#6 Don’t forget your table manners.

Aside from getting very excited about the food, please also keep in mind the table manners. In my friend’s house, similar to a Filipino home, they would not start eating unless everyone’s already present in front of the table. They would also always start the meal with a family prayer led by the father. And of course, they would finish the prayer with “Jal meokkessseumnida!” (I will eat well). Prior to eating, my friend asked me if I would use chopstick or spoon and fork. I was hesitant to answer because I was not confident with my chopstick skills and so I answered “Both!” She just laughed at me because she knew I was just going to use the spoon and fork in the end anyway, and she was right. I knew how to use the chopstick but their chopstick is way thinner than what I am used to. Make sure also that the elders get their food first before you dive in. After eating, don’t forget to say “Jal meogeosseumnida!” (Thank you for the meal. I ate well!)

#6 (first option)

#7 Yes, you would also see some Filipino products.

I wrote this article for the purpose of sharing how it is to visit a Korean friend’s house particularly in the Philippines, so when you visit their house, don’t be surprised if you see a Mang Tomas or Nova chips. Most of their kitchen products were of Korean brands. They even had Korean branded refrigerator and other appliances (I’m sure you already know which brand I am talking about) which I’ve usually only seen in Korean dramas. Filipino households typically use a different brand. My friend told me that they do grocery in a Korean supermarket nearby. I asked my friend if her mom also cooks them Filipino dishes, and she said her mom sometimes cooks adobo, menudo, and bicol express.

#8 They don’t have tabo and timba, the Last Supper, and Chinaware.

Although you would be seeing some Filipino products, you won’t be seeing any small figurines, wedding souvenirs, or unused porcelain Chinaware plates being displayed. There would be also be no The Last Supper or large wooden spoon and fork displayed on their kitchen wall (Nope, no large wooden chopsticks as well). These are the things you usually see in a typical Filipino house. When I went to their house, I was also looking for their graduation pictures, or cross-stitched artwork displayed on the wall of their living room, but I couldn’t find one. What I saw instead were abstract Chinese paintings and characters. Although they did have framed family pictures, these were not displayed ostentatiously. Don’t also look for a tabo and timba when using their bathroom. They do have shower head!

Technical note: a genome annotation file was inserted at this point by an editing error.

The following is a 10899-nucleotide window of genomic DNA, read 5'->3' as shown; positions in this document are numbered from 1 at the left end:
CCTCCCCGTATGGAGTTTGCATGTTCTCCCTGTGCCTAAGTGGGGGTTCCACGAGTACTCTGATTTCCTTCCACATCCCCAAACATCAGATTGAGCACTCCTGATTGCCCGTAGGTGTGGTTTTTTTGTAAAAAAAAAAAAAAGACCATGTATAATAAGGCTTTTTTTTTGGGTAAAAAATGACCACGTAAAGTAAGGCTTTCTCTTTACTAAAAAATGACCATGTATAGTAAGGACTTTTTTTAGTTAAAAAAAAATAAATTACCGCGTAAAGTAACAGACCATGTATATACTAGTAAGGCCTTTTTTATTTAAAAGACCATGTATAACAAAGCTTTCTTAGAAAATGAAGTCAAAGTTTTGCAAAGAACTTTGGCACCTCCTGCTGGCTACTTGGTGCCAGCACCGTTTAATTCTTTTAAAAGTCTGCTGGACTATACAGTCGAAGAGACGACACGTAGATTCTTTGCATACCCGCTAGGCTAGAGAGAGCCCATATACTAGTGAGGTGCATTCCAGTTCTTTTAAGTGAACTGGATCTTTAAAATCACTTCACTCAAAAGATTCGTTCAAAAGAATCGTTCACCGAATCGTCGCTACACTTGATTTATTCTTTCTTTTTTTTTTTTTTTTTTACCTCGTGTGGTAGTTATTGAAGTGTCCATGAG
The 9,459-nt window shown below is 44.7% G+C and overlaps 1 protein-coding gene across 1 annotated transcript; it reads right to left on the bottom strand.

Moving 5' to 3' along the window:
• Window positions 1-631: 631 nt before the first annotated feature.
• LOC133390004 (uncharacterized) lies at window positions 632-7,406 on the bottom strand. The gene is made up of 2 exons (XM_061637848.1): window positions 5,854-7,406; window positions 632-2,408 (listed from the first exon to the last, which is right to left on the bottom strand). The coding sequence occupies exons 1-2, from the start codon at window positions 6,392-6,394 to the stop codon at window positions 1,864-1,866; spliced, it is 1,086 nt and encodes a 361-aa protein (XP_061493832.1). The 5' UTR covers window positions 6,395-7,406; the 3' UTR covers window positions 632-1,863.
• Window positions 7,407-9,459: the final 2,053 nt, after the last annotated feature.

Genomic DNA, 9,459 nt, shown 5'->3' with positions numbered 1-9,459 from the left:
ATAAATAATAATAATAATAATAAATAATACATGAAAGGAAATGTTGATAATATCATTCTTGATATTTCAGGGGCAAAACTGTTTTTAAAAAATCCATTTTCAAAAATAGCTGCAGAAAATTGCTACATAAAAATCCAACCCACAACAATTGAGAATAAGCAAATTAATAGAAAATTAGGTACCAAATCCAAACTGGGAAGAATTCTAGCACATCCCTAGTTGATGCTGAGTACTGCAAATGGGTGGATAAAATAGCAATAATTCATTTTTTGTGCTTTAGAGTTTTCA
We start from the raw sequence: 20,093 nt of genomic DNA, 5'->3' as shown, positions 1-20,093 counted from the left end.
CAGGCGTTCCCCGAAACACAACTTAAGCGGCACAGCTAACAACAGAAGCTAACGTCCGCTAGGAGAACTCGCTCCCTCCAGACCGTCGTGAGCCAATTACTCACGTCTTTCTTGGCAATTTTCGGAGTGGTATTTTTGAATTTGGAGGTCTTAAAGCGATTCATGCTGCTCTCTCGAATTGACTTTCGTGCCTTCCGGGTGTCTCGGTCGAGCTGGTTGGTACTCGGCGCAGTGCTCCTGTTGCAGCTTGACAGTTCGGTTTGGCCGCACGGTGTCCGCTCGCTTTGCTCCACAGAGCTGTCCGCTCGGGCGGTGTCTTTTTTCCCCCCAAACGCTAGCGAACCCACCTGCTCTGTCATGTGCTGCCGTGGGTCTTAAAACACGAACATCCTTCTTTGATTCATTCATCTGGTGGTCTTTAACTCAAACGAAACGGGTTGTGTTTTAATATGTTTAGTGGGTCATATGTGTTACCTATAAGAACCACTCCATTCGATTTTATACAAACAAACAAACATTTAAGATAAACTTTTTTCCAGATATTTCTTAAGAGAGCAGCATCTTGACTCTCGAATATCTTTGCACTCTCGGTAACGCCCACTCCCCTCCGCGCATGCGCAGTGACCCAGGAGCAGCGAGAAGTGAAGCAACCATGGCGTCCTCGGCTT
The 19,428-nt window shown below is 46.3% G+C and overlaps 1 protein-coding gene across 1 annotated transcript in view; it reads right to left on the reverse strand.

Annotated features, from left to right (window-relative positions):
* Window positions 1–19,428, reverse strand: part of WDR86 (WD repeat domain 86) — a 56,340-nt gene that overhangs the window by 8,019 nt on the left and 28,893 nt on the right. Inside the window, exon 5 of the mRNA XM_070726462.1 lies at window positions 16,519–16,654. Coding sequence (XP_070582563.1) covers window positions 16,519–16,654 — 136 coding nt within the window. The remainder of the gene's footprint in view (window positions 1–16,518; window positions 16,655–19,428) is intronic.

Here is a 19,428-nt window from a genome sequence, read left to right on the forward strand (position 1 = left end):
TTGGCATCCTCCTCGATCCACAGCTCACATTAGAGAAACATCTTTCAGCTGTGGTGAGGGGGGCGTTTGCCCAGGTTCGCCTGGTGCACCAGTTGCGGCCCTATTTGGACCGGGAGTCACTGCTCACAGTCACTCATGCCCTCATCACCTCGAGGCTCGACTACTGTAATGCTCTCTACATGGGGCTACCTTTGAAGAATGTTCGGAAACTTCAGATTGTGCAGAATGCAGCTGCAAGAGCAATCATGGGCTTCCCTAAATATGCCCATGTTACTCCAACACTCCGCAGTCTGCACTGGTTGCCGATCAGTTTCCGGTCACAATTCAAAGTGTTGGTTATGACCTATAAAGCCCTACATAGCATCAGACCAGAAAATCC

#9 Don’t expect them to know every Kpop group/Korean drama.

Not all Koreans would know the comeback song of your bias group, or the birthday of your ultimate bias, or even the word “bias” at all! Honestly, majority of the Koreans I’ve met here in the Philippines are not Kpop fans, which is contrary to the belief of many Kpop fans. My friend herself does not like Kpop and prefers ballads instead. Please don’t go bombarding them if they know *insert rookie Kpop group here* or *insert bias group hit song* because 80% of the time they wouldn’t. Although of course they would know a couple of the old popular groups such as Super Junior, Big Bang, or Wonder Girls. You might find it ironic because a typical Kpop fan in general would know the names of all the members of BTS, SHINee, A-Pink or Twice, but some Koreans don’t. However, her family and I mostly talked about Korean dramas and Hallyu top stars which is something they are more familiar with. At that time, Descendants of the Sun was their favorite, while imo is a big Kim Soohyun fan!

#10 Just have fun!

Lastly, just enjoy your stay in a Korean household. Be comfortable and make them also comfortable with your presence. The most important thing is you say “Thank you!” in all the things that they do to make you feel at home. Respect their customs and be mindful of your manners. There might be a lot of differences between a Korean and a Filipino household but both are very much the same when it comes to the presence of respect, love, and piety among the family members. My Korean friend’s family is also very hospitable just like Filipinos, and they welcomed me with open arms and big smiles. You might feel like you are in a Korean drama but do not fantasize too much about it. Just relax, and have fun! 🙂


-Photo credits to the owners-

Written by Krew Member Mary Joy Padilla. Follow her personal blog: https://maryloveskorea.wordpress.com/